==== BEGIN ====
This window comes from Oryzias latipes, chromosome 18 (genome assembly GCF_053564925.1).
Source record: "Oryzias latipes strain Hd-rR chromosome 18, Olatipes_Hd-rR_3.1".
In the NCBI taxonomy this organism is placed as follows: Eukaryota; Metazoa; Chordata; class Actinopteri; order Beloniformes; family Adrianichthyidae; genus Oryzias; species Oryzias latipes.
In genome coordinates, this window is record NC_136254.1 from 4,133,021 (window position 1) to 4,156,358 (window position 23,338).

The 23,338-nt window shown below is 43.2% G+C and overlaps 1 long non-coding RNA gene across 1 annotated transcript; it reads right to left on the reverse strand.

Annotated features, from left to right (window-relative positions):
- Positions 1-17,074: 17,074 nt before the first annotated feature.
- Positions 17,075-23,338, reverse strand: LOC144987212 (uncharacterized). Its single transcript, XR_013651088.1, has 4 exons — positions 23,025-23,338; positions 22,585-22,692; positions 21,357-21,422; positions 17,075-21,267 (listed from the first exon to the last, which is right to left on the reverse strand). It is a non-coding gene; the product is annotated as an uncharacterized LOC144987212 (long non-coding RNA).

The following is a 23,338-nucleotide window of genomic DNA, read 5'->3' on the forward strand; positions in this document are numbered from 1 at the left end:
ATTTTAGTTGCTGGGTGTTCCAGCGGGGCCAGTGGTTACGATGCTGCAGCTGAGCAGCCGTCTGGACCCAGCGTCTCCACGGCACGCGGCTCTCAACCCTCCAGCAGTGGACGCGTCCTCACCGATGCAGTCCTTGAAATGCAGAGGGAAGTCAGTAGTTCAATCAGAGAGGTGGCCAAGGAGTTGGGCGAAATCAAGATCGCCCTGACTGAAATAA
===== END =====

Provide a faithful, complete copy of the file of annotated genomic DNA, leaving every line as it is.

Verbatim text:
This window comes from Oryzias latipes, chromosome 18 (genome assembly GCF_053564925.1).
Source record: "Oryzias latipes strain Hd-rR chromosome 18, Olatipes_Hd-rR_3.1".
In the NCBI taxonomy this organism is placed as follows: Eukaryota; Metazoa; Chordata; class Actinopteri; order Beloniformes; family Adrianichthyidae; genus Oryzias; species Oryzias latipes.
In genome coordinates, this window is record NC_136254.1 from 4,133,021 (window position 1) to 4,156,358 (window position 23,338).

The 23,338-nt window shown below is 43.2% G+C and overlaps 1 long non-coding RNA gene across 1 annotated transcript; it reads right to left on the reverse strand.

Annotated features, from left to right (window-relative positions):
- Positions 1-17,074: 17,074 nt before the first annotated feature.
- Positions 17,075-23,338, reverse strand: LOC144987212 (uncharacterized). Its single transcript, XR_013651088.1, has 4 exons — positions 23,025-23,338; positions 22,585-22,692; positions 21,357-21,422; positions 17,075-21,267 (listed from the first exon to the last, which is right to left on the reverse strand). It is a non-coding gene; the product is annotated as an uncharacterized LOC144987212 (long non-coding RNA).

The following is a 23,338-nucleotide window of genomic DNA, read 5'->3' on the forward strand; positions in this document are numbered from 1 at the left end:
ATTTTAGTTGCTGGGTGTTCCAGCGGGGCCAGTGGTTACGATGCTGCAGCTGAGCAGCCGTCTGGACCCAGCGTCTCCACGGCACGCGGCTCTCAACCCTCCAGCAGTGGACGCGTCCTCACCGATGCAGTCCTTGAAATGCAGAGGGAAGTCAGTAGTTCAATCAGAGAGGTGGCCAAGGAGTTGGGCGAAATCAAGATCGCCCTGACTGAAATAA